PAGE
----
As for Shrum, he was eager to talk with 2News' Chris Jones about his comments, "poor choice of words Chris; very, very incredibly poor choice of words.  I meant no ill will towards the Tongan race whatsoever," says Shrum.

He goes on to say he is not racist at all, but his personal page is littered with negative comments about Muslims, Hispanics, and African Americans.  An example of this is his comments on a story concerning Muslims in Britain, Shrum posted, "KILL ALL The stinking Muzzies in the UK. Your problem will go away."  Also consider his reaction to a story about undocumented immigrants, saying, "Send all the illegals back to Mexico, then nuke Mexico, tired of all the worthless wet back trash stinking up this great country."  Another disturbing post by Shrum was directed toward an African American woman involved in an assault in a predominantly black city in Illinois, "Typical black liberal trash --They need to bomb East Saint Louis nothing but welfare trash there"

We pressed Shrum about his posts in an interview Tuesday -

Chris Jones: "We've some of your other Facebook posts,"
Todd Shrum: " Yes, yes."
CJ: "Wetback?
TS: "Stupidity, stupidity, in its highest form."
CJ: "Some people might say that's not stupidity, that's in your DNA, that's' how you think."
TS: No sir, I disagree."
CJ: "Why's that?"
TS: "I just know who I am and that's not who I am."

What Shrum might be very soon is, unemployed.  The U says firing him is very much a possibility.

By: Chris Jones

(Copyright 2014 Sinclair Broadcasting Group)
(KUTV) A teenage boy is in the hospital after crashing his car into a house on Redwood Road Tuesday night.

The accident happened around 7:00pm at 532 N. Redwood Road in Salt Lake City.

Officers say a male juvenile driver veered off the road and into the home.  No one was hurt inside the house and the driver was taken to the hospital in critical condition.

The case remains under investigation.

(Copyright 2014 Sinclair Broadcasting Group.)
(KUTV) Officers arrested a Utah mother who admitted to using drugs while pregnant.

Doctors had to perform an emergency C-section on Crystal Ramsey at 39 weeks and believe meth may have affected the baby’s health.

Ramsey told police she is an addicted and couldn’t stop taking meth.

She’s now facing felony child abuse charges.

(Copyright 2014 Sinclair Broadcasting Group.)

(KUTV)" Keys to Success" is back and this time we are giving one lucky student a Fiat 500! Congrats to Annika Dean from Judge Memorial High School!

(Copyright 2014 Sinclair Broadcasting Group.)

(KUTV) The families of missing Utah mom Susan Cox Powell and her husband Josh Powell continue to battle it out in court over the deceased couple’s trust

In court papers obtained by the Salt Lake Tribune, lawyers for the Powell family say Chuck and Judy Cox have made contradicting statements about whether Susan is alive.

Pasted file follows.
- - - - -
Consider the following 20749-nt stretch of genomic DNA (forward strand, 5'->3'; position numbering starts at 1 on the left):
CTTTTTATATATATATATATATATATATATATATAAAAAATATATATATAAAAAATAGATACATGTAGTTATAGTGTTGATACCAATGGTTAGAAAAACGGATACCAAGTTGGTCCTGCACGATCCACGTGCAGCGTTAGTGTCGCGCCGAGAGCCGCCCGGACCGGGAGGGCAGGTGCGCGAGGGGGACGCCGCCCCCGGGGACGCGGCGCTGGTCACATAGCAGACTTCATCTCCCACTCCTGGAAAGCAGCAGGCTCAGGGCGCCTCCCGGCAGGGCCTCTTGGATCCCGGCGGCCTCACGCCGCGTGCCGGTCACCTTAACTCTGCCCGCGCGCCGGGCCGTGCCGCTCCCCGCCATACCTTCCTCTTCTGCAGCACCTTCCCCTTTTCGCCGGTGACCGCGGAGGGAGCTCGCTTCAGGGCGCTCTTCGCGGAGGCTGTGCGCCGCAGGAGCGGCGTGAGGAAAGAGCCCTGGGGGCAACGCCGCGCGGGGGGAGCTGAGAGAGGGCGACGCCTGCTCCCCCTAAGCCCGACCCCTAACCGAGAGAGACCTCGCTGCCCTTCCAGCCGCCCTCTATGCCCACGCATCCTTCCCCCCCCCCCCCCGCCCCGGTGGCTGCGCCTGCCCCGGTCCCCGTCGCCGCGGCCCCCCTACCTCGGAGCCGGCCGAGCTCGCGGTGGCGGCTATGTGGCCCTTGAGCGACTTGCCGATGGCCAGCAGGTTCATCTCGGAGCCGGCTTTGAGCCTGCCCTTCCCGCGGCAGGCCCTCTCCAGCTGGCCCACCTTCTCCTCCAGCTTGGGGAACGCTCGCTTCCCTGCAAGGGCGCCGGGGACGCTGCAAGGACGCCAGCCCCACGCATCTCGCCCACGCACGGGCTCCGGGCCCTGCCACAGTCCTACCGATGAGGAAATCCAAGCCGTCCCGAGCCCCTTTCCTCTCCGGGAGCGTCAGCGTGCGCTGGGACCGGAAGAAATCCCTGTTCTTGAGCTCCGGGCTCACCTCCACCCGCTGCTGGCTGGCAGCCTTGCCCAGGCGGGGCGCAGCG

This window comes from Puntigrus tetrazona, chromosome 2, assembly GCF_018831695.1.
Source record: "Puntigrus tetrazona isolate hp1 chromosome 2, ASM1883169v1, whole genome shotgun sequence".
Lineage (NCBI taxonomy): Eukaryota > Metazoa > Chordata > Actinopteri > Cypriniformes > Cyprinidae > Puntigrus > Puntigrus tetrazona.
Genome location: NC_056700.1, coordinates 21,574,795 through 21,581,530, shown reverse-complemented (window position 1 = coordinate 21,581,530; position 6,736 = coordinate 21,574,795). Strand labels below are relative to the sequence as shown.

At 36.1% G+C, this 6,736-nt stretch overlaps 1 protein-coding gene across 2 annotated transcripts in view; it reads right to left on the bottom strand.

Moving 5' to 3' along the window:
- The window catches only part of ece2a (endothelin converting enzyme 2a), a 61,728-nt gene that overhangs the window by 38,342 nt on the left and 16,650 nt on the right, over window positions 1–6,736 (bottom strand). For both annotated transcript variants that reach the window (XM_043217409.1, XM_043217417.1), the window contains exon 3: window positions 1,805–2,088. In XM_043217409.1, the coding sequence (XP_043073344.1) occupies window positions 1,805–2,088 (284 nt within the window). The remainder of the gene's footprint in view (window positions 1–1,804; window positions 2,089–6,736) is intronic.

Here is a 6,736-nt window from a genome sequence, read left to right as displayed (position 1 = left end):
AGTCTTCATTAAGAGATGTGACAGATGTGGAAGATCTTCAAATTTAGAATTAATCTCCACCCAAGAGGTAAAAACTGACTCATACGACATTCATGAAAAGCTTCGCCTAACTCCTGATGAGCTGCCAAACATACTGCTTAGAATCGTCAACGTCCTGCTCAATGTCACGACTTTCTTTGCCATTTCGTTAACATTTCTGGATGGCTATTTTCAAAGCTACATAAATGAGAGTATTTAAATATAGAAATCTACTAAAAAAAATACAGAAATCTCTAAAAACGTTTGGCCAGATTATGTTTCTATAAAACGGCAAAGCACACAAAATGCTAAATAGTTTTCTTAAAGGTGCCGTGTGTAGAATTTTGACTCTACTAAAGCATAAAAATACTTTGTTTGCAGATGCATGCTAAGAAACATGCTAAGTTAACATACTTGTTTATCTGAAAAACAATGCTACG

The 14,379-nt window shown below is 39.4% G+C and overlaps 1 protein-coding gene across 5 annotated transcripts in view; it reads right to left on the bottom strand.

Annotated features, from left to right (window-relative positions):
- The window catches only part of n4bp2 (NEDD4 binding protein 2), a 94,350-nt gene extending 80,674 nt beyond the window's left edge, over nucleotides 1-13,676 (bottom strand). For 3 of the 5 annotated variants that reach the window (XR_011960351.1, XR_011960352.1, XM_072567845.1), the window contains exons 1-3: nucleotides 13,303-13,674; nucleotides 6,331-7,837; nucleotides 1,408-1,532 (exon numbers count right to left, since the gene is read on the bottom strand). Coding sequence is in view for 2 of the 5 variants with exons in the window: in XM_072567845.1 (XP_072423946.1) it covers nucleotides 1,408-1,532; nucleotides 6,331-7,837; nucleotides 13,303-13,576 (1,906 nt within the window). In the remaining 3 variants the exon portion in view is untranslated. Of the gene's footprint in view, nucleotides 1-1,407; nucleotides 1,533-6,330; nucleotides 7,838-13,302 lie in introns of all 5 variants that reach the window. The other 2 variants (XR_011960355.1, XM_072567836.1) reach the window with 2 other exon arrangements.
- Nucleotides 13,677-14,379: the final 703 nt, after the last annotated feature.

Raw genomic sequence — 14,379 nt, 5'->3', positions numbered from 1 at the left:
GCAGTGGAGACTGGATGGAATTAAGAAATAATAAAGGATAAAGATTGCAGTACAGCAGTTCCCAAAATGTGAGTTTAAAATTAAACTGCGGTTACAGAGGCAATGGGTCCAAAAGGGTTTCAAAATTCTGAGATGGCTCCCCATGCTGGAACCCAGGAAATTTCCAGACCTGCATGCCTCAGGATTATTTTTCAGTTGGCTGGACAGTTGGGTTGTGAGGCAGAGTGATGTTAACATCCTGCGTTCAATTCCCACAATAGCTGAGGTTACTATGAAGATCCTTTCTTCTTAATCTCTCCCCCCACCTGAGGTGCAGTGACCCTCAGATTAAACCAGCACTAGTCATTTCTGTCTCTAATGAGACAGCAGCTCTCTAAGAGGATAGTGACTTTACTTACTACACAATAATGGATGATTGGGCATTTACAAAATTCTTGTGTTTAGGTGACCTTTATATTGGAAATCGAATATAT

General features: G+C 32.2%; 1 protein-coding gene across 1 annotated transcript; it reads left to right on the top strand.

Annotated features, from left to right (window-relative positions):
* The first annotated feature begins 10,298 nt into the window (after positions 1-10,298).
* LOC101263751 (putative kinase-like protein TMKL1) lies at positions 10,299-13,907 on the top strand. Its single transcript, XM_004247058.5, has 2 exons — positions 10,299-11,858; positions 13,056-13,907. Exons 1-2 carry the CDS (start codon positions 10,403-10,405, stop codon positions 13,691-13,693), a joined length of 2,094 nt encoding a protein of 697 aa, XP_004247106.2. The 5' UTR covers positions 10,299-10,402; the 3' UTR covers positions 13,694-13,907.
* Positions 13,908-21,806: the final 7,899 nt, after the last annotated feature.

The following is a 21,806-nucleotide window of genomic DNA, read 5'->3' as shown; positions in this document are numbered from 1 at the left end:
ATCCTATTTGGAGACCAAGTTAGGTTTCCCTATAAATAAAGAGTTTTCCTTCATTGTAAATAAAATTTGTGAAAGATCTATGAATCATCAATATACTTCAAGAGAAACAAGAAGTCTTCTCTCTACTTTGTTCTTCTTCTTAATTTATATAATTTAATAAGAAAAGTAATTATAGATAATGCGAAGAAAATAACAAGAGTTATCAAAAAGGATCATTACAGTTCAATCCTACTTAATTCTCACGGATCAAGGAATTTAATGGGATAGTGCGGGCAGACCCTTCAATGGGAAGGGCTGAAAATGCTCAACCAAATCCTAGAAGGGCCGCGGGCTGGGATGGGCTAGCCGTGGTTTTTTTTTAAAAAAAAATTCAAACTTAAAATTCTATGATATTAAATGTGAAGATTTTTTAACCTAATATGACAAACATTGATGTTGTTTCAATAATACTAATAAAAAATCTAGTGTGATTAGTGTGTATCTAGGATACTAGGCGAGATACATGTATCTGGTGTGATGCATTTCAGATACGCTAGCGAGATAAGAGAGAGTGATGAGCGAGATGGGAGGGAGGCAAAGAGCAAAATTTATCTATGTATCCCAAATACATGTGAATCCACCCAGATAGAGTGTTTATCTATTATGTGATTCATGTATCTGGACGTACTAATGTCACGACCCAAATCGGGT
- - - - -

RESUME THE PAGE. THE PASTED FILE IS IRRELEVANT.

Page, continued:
The families are both trying to gain access to the couple’s trust, which is supposed to be split by both families in the event that the family dies. Josh Powell killed himself and the couple’s two sons in 2012.

The couple’s trust is worth about $3.5-million.

(Copyright 2014 Sinclair Broadcasting Group.)
SALT LAKE CITY (AP) Utah State Parks will hold a re-opening celebration next month at Willard Bay State Park's North Marina, which has been closed since a fuel spill last year.

Officials say the May 24 event at the northern Utah park will run from 10 a.m. to 4 p.m. and include music, food and educational booths.

Earlier this year, state officials approved a $5.35 million settlement with Chevron over the pipeline leak, which released about 20,000 gallons of diesel fuel.

Officials say that in addition to clean up after the spill, the park has received new wildlife habitat, restored nature trails and additional parking.

The park, located 12 miles northwest of Ogden, is one of the state's busiest, attracting about 350,000 visitors last year.

Copyright 2014 The Associated Press. All rights reserved. This material may not be published, broadcast, rewritten or redistributed.
(KUTV) The fight over the University of Utah's school song reached a boiling point Tuesday, and the verdict is the lyrics of the controversial song will likely change.

Student government passed a resolution about possibly changing the 'Utah Man' song. Some students say the words "A Utah man am I" are patriarchal and non-inclusive of the entire student body, others don't see a problem.

The student body passed a joint resolution that strongly encourages the university to change some words of the song.
(Copyright 2014 Sinclair Broadcasting Group)
JINDO, South Korea (CNN) Divers retrieved yet more bodies from the sunken South Korean ferry Sewol on Wednesday as hopes of finding survivors faded on news that rescuers haven't found any air pockets inside the ship.

South Korean officials have continued to call their operation a search and rescue mission. But rescuers sent into the cold, murky waters of the Yellow Sea haven't found a single survivor since 174 people were rescued the day the ship sank one week ago.

All rescuers have found are bodies -- 157 at last count Wednesday night. Another 145 remain missing, authorities said.